JICA Ogata Research Institute

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Research Fellow Suguru Miyazaki Conducts Survey on Indonesian Farms to Understand Linkages between Economic Growth and Poverty Reduction

October 27, 2011

From September 12 to 21, Suguru Miyazaki, research fellow of JICA-RI visited two islands of Indonesia , Lombok and Sumbawa, located east of Java Island, to conduct a survey on rural villages. The survey is part of JICA-RI's ongoing research project "Empirical Study of Growth and Poverty Reduction in Indonesian Farms: The Role of Space, Infrastructure and Human Capital and the Impact of the Financial Crisis." Professor Yasuharu Shimamura of Ritsumeikan University also joined this field survey as a research member.


In 2007 and 2010, the research team carried out a survey covering rural villages in seven Indonesian provinces with different climates, and interviewed 2,200 households, using questionnaires on various aspects of peoples’ daily lives. With all the data including that of 2010 ready, the team has been working on an analysis of the changes that occurred in their lives between 2007 and 2010, and this has brought up the following questions:

1) Income and consumption had generally increased in Indonesia, but growth of some households were far more rapid. What are the characteristics of those rapidly-growing households?

 2) In case of external shocks such as floods and droughts, it is normally assumed  that the decrease in crop yields and supplies will work to boost agricultural produce prices. However, the data shows that the prices have not increased in villages with irrigation facilities. Why?


These questions prompted Miyazaki to carry out follow-up interviews on selected households in Indonesia for a more accurate and in-depth analysis.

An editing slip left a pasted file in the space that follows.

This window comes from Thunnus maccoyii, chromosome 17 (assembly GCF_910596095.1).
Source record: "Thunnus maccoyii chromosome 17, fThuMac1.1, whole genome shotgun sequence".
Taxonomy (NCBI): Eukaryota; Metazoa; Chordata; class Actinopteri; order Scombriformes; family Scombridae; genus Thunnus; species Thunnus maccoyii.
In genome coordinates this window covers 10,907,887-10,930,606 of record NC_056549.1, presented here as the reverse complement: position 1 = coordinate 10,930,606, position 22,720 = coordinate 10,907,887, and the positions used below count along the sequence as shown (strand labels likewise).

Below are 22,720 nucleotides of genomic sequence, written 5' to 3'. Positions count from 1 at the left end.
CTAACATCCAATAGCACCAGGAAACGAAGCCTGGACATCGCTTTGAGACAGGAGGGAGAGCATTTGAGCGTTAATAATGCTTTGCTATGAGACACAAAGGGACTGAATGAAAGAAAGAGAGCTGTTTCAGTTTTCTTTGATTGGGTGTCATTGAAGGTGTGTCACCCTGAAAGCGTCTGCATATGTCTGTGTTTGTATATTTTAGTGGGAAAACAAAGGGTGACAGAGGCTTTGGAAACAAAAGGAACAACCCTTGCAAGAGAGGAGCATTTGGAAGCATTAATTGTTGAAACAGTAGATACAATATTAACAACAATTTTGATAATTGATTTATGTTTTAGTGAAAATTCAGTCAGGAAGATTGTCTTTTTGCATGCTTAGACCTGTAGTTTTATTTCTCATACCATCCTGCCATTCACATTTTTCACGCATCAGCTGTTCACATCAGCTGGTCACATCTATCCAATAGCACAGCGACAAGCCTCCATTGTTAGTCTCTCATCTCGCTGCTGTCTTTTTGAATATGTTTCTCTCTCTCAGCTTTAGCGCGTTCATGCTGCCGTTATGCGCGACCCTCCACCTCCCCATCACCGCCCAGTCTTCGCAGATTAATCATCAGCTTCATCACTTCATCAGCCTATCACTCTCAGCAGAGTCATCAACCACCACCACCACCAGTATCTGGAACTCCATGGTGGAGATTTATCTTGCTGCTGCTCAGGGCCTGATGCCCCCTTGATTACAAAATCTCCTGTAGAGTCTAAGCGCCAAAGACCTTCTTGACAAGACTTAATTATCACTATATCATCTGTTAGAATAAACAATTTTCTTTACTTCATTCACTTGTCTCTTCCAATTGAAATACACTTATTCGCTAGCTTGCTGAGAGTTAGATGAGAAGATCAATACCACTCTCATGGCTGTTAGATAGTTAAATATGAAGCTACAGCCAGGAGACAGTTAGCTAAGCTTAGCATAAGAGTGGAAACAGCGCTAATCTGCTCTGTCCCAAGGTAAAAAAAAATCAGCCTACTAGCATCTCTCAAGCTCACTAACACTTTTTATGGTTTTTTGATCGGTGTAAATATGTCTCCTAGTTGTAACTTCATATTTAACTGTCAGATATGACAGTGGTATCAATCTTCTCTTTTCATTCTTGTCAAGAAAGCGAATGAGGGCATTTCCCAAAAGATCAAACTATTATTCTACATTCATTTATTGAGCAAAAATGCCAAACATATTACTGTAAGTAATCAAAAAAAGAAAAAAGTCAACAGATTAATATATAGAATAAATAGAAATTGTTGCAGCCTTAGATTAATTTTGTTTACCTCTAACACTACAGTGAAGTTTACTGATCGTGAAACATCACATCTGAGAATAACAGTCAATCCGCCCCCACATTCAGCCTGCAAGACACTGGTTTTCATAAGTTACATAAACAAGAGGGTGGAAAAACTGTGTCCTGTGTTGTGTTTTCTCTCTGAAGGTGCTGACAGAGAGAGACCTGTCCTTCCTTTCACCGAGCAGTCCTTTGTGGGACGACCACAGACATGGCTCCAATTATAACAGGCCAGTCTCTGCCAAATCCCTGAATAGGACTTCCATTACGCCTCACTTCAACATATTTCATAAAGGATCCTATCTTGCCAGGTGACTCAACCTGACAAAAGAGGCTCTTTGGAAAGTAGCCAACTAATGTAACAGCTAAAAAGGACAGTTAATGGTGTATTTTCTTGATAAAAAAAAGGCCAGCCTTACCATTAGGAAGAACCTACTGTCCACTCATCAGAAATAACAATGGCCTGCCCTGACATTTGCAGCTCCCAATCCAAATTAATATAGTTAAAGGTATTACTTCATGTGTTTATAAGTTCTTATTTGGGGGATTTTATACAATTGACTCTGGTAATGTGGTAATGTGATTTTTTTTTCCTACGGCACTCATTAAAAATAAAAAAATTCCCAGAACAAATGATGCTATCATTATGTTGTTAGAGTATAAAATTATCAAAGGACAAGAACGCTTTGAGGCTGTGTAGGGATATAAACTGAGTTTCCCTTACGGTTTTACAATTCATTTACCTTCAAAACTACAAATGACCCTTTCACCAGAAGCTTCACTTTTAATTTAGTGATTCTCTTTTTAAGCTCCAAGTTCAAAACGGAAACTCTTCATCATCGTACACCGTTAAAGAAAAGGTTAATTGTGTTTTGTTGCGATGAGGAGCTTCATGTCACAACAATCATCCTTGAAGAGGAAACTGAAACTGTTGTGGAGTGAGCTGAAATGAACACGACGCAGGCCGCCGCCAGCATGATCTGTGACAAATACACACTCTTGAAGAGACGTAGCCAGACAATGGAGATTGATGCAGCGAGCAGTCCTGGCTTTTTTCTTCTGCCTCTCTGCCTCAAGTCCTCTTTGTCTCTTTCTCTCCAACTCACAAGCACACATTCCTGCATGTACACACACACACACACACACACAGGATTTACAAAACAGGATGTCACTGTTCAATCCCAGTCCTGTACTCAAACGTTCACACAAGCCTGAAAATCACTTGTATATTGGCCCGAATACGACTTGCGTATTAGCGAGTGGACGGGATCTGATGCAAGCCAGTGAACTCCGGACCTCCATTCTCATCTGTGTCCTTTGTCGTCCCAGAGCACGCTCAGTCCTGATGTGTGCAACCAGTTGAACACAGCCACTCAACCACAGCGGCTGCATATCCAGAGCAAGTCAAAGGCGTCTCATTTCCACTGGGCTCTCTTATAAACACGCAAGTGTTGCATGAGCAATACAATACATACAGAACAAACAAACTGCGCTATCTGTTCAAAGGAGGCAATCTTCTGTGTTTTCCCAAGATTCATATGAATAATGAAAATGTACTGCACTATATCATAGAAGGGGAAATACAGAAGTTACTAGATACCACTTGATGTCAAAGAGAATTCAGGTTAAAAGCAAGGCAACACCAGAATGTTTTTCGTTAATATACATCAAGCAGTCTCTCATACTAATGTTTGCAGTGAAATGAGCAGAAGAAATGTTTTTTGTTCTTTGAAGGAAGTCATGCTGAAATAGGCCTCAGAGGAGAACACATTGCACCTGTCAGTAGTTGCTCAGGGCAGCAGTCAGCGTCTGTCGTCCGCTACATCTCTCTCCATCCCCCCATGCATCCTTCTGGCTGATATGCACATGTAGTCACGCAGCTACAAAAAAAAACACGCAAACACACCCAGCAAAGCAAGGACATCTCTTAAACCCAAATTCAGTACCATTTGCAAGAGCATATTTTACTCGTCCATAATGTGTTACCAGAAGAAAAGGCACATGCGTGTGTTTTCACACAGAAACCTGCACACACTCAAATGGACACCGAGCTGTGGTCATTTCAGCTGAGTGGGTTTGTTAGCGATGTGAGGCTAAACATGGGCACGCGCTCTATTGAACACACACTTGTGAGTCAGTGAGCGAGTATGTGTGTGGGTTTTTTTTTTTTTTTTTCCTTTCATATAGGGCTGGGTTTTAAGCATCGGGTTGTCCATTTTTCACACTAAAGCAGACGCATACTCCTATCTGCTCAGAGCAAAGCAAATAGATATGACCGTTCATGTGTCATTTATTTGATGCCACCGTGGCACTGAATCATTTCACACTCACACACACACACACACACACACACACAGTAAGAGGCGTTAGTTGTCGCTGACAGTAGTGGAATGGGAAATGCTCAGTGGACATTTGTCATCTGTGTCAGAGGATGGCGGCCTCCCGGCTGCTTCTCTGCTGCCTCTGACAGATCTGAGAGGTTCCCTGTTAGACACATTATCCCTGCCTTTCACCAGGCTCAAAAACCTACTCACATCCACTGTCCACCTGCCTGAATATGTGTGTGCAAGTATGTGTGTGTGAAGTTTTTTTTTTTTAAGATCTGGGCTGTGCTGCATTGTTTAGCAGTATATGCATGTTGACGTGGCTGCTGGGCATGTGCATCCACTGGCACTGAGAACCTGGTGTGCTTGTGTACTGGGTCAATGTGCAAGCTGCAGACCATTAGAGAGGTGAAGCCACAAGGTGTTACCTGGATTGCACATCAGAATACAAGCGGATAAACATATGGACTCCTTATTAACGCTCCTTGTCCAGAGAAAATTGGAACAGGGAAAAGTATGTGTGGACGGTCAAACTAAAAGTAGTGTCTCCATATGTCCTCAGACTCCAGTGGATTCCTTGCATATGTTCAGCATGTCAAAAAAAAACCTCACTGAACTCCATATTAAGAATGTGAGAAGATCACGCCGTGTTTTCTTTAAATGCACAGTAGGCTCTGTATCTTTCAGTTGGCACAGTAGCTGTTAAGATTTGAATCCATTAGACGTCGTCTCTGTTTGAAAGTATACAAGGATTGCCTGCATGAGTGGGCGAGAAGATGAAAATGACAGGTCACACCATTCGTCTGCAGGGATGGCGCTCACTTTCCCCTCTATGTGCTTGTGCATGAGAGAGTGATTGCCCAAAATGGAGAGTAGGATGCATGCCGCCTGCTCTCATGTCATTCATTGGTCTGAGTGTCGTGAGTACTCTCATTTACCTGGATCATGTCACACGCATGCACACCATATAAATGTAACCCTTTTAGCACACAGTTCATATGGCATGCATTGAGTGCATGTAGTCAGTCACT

The research team surveyed 11 villages in the province of Nusa Tenggara Barat, which has one of the lowest income levels and is considered majorly vulnerable to floods and droughts among the seven target provinces. Having interviewed 14 agricultural and fishing households, as well as local government officials and village chiefs, Miyazaki’s team found that the key to growth may lie in the excess labor within a household, which can contribute to raise the income by getting engaged in non-agricultural jobs like retail business and motorcycle delivery service. Besides,  even in the remotely located islands with inefficient roads, adequate irrigation facilities might be able to keep sufficient agricultural production, which possibly mitigates the effects of external shocks including rising global food prices, the team presumes. It is also necessary to investigate how the effects of floods and droughts are correlated to the installation of irrigation facilities. Miyazaki and research members will examine such topics through further data analysis.


The interviewees shared many other issues they face, ranging from poor access to low interest government loans, rampancy of illegal and ecologically-harmful fishing with explosives, to deterioration of old irrigation facilities which are damaged by high tides and floods.


Miyazaki observes that the survey results helped confirm the pressing needs for productivity improvement by building infrastructures including irrigation facilities and roads, and for the institutional reforms in fields of finance and resource management.


As an interim report of this research project, Miyazaki and Prof. Shimamura gave a presentation under the theme of "The Economic Growth of Indonesian Farms and its Benefits: A Study from a Pro-Poor Growth Perspective" at the 22nd fall conference of the Japan Society for International Development, which took place in Nagoya, Japan on November 26-27.


Bugis village -- Houses are high-floored against tidal waves but remain fragile in water
A villager with five children in Kemban Kerang village gave up farming due to lack of fund and has become a food retailer
There are few irrigation facilities in Sukadamai village where people relay on rain water


DaySeptember 12, 2011(Mon) - September 21, 2011(Wed)

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